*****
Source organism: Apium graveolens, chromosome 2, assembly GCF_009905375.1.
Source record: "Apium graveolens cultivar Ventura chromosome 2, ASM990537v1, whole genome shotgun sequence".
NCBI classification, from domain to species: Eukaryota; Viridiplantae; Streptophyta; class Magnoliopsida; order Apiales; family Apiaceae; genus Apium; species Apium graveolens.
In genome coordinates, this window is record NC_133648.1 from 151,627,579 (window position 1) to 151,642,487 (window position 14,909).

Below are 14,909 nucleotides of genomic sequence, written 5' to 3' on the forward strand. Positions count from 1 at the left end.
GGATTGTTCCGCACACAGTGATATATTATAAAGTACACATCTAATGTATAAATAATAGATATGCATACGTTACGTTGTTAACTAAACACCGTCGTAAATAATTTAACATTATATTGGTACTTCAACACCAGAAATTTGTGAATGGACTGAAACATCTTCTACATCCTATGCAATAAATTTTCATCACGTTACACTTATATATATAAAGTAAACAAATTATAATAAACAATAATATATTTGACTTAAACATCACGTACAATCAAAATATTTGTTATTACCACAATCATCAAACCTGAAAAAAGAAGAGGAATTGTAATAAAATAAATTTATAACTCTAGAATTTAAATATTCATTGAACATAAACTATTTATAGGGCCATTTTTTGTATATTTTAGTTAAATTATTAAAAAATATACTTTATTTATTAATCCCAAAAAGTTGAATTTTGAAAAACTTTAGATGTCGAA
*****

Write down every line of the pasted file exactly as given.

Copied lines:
Source organism: Apium graveolens, chromosome 2, assembly GCF_009905375.1.
Source record: "Apium graveolens cultivar Ventura chromosome 2, ASM990537v1, whole genome shotgun sequence".
NCBI classification, from domain to species: Eukaryota; Viridiplantae; Streptophyta; class Magnoliopsida; order Apiales; family Apiaceae; genus Apium; species Apium graveolens.
In genome coordinates, this window is record NC_133648.1 from 151,627,579 (window position 1) to 151,642,487 (window position 14,909).

Below are 14,909 nucleotides of genomic sequence, written 5' to 3' on the forward strand. Positions count from 1 at the left end.
GGATTGTTCCGCACACAGTGATATATTATAAAGTACACATCTAATGTATAAATAATAGATATGCATACGTTACGTTGTTAACTAAACACCGTCGTAAATAATTTAACATTATATTGGTACTTCAACACCAGAAATTTGTGAATGGACTGAAACATCTTCTACATCCTATGCAATAAATTTTCATCACGTTACACTTATATATATAAAGTAAACAAATTATAATAAACAATAATATATTTGACTTAAACATCACGTACAATCAAAATATTTGTTATTACCACAATCATCAAACCTGAAAAAAGAAGAGGAATTGTAATAAAATAAATTTATAACTCTAGAATTTAAATATTCATTGAACATAAACTATTTATAGGGCCATTTTTTGTATATTTTAGTTAAATTATTAAAAAATATACTTTATTTATTAATCCCAAAAAGTTGAATTTTGAAAAACTTTAGATGTCGAA